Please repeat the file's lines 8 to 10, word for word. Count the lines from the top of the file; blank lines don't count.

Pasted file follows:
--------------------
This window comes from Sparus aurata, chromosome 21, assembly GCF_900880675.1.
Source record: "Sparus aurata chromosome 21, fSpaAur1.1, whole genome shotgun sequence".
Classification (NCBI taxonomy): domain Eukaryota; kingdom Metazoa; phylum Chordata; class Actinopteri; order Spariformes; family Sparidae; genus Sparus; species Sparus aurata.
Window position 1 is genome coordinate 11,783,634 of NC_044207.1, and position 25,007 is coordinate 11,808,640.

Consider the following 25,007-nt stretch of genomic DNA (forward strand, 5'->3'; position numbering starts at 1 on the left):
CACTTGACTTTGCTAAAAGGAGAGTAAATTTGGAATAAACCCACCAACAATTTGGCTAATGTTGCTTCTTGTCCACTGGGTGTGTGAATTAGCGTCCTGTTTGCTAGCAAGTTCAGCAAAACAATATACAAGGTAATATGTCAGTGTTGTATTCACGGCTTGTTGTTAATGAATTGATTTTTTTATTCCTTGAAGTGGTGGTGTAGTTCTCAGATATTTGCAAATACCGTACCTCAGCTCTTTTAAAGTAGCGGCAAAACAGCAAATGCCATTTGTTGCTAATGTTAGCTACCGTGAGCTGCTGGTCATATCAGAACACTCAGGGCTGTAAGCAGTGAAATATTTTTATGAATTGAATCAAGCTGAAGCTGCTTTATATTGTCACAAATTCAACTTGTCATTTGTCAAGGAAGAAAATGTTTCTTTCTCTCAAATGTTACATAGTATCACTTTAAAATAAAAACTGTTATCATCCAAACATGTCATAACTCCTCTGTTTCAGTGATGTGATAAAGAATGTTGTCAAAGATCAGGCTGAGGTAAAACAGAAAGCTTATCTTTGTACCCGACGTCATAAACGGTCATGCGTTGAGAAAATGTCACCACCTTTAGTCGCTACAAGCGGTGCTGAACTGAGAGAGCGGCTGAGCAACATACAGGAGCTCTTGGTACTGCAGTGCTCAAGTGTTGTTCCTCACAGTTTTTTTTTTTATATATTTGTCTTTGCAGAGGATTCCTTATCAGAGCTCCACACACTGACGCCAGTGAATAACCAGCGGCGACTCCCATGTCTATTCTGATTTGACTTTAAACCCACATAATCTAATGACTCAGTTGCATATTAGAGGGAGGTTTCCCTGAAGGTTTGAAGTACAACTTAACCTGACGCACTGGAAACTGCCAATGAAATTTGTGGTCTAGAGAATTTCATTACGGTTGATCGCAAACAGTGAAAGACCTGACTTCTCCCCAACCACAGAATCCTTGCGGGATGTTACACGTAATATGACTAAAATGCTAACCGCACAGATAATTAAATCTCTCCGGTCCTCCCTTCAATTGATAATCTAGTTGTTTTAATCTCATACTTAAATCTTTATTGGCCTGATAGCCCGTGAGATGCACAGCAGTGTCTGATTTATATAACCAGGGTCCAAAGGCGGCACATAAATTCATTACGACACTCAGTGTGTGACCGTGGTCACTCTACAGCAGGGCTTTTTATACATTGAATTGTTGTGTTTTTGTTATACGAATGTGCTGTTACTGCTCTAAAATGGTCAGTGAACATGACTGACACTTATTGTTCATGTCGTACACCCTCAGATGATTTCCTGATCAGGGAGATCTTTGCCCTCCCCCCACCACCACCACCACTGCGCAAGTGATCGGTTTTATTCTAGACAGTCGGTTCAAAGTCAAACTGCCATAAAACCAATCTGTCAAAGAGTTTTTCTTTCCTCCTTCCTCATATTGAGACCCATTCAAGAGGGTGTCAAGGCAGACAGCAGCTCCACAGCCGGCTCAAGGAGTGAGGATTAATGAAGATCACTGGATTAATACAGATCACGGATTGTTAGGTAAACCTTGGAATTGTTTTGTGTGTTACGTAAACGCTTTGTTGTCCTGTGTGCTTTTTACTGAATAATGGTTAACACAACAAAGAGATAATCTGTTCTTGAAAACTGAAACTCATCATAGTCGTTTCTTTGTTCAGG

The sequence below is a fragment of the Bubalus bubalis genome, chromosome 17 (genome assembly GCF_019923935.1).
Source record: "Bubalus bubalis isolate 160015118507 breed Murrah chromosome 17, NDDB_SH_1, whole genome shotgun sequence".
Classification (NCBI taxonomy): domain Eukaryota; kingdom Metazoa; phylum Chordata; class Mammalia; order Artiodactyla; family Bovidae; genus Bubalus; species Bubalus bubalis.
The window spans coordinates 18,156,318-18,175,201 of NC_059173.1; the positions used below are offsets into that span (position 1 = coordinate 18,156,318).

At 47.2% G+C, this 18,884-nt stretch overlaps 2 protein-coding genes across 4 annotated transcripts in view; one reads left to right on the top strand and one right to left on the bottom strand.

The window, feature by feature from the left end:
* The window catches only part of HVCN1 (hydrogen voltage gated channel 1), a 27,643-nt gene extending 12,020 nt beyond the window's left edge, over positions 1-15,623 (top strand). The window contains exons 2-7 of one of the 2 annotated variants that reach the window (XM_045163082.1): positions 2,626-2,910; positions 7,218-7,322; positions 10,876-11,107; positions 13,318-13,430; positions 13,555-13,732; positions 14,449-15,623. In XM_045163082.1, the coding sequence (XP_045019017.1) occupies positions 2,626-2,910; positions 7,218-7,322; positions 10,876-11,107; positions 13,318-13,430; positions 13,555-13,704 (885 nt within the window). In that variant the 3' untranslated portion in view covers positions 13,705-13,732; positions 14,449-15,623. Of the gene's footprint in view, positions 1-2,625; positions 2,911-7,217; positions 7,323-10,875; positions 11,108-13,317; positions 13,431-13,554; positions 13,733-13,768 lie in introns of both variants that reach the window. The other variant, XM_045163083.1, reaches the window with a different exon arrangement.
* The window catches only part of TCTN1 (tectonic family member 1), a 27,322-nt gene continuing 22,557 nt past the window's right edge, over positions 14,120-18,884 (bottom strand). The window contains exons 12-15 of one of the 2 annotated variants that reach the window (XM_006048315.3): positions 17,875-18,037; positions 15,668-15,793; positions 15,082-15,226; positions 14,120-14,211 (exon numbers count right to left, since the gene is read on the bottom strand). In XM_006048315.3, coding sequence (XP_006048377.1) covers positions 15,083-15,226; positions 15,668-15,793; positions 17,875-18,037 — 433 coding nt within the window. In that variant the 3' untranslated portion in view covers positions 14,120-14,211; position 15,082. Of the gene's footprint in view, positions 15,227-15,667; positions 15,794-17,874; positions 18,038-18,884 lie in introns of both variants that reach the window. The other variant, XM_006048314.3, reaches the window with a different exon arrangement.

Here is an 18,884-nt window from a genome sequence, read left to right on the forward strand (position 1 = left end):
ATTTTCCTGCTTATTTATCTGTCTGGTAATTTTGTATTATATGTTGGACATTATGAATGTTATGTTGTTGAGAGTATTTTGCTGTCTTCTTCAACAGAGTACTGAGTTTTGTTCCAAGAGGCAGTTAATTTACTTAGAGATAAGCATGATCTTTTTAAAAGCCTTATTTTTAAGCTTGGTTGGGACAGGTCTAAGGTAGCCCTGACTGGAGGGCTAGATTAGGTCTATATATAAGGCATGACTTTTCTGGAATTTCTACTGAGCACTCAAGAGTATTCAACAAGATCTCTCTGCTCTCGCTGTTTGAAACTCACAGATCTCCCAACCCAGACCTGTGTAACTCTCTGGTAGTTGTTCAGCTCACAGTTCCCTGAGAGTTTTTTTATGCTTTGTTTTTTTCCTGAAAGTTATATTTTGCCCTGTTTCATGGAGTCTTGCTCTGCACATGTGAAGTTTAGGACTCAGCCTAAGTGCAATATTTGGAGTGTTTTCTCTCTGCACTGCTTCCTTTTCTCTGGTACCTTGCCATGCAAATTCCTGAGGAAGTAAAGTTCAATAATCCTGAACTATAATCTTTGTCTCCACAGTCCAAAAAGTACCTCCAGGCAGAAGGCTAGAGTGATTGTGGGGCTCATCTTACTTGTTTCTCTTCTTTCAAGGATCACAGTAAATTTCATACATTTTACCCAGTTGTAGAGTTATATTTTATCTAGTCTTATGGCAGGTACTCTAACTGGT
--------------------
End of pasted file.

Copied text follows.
Source record: "Bubalus bubalis isolate 160015118507 breed Murrah chromosome 17, NDDB_SH_1, whole genome shotgun sequence".
Classification (NCBI taxonomy): domain Eukaryota; kingdom Metazoa; phylum Chordata; class Mammalia; order Artiodactyla; family Bovidae; genus Bubalus; species Bubalus bubalis.
The window spans coordinates 18,156,318-18,175,201 of NC_059173.1; the positions used below are offsets into that span (position 1 = coordinate 18,156,318).